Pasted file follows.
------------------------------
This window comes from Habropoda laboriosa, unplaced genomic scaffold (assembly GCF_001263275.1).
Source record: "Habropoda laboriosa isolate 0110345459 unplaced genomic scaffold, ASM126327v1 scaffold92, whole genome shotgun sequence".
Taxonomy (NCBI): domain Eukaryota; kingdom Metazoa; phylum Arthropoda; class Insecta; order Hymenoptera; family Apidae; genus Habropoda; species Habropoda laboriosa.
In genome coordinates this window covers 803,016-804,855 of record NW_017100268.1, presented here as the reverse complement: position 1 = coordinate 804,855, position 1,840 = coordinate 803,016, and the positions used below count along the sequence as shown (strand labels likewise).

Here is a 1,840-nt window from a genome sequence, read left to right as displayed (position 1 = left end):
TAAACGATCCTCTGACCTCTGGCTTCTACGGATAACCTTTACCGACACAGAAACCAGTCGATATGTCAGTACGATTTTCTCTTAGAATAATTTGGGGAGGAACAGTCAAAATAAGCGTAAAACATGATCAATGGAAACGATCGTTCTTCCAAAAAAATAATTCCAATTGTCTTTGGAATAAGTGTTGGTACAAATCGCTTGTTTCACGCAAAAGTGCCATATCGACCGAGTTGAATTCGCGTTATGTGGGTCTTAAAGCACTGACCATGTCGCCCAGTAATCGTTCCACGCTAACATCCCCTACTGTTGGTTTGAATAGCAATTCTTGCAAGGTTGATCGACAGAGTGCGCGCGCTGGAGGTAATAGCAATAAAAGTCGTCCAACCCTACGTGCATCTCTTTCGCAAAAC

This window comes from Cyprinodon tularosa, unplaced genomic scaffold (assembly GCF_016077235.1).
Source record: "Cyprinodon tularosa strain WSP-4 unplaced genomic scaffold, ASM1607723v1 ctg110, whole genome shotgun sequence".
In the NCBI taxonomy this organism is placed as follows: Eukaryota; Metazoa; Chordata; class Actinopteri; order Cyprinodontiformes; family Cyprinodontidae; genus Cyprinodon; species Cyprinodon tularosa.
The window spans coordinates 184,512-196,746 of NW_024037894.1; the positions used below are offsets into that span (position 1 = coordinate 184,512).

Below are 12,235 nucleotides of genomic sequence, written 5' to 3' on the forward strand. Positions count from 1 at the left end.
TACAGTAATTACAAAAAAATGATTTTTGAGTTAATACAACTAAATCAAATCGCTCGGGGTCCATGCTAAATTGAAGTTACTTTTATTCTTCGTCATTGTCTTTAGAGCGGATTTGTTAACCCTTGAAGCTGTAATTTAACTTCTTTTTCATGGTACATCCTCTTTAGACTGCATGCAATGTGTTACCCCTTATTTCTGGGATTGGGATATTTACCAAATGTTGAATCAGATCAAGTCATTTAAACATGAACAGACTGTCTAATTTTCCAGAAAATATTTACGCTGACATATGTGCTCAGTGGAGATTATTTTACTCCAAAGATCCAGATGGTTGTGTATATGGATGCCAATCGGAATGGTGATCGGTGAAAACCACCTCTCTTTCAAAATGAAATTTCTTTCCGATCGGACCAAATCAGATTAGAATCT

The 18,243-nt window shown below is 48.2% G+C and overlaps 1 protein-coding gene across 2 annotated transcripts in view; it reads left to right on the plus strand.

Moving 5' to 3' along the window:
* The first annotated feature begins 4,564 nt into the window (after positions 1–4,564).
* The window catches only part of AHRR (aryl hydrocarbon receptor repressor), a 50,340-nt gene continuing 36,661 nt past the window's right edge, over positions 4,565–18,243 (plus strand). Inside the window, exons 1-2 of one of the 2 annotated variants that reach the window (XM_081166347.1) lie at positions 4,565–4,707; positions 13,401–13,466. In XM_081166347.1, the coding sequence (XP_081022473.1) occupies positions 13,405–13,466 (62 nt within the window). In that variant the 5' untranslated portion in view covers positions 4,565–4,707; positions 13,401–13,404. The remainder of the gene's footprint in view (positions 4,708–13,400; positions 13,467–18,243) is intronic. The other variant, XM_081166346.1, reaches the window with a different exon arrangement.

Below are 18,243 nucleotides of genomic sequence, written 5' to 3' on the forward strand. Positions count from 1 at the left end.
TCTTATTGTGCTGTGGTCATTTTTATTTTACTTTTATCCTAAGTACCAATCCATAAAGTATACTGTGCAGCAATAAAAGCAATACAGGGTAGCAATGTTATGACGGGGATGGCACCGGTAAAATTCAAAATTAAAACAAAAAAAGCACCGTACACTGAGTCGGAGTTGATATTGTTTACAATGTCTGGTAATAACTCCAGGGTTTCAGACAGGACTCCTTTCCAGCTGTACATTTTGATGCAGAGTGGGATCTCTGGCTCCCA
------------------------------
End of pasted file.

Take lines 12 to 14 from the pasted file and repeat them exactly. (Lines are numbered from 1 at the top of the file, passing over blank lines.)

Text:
TACAGTAATTACAAAAAAATGATTTTTGAGTTAATACAACTAAATCAAATCGCTCGGGGTCCATGCTAAATTGAAGTTACTTTTATTCTTCGTCATTGTCTTTAGAGCGGATTTGTTAACCCTTGAAGCTGTAATTTAACTTCTTTTTCATGGTACATCCTCTTTAGACTGCATGCAATGTGTTACCCCTTATTTCTGGGATTGGGATATTTACCAAATGTTGAATCAGATCAAGTCATTTAAACATGAACAGACTGTCTAATTTTCCAGAAAATATTTACGCTGACATATGTGCTCAGTGGAGATTATTTTACTCCAAAGATCCAGATGGTTGTGTATATGGATGCCAATCGGAATGGTGATCGGTGAAAACCACCTCTCTTTCAAAATGAAATTTCTTTCCGATCGGACCAAATCAGATTAGAATCT

The 18,243-nt window shown below is 48.2% G+C and overlaps 1 protein-coding gene across 2 annotated transcripts in view; it reads left to right on the plus strand.

Moving 5' to 3' along the window: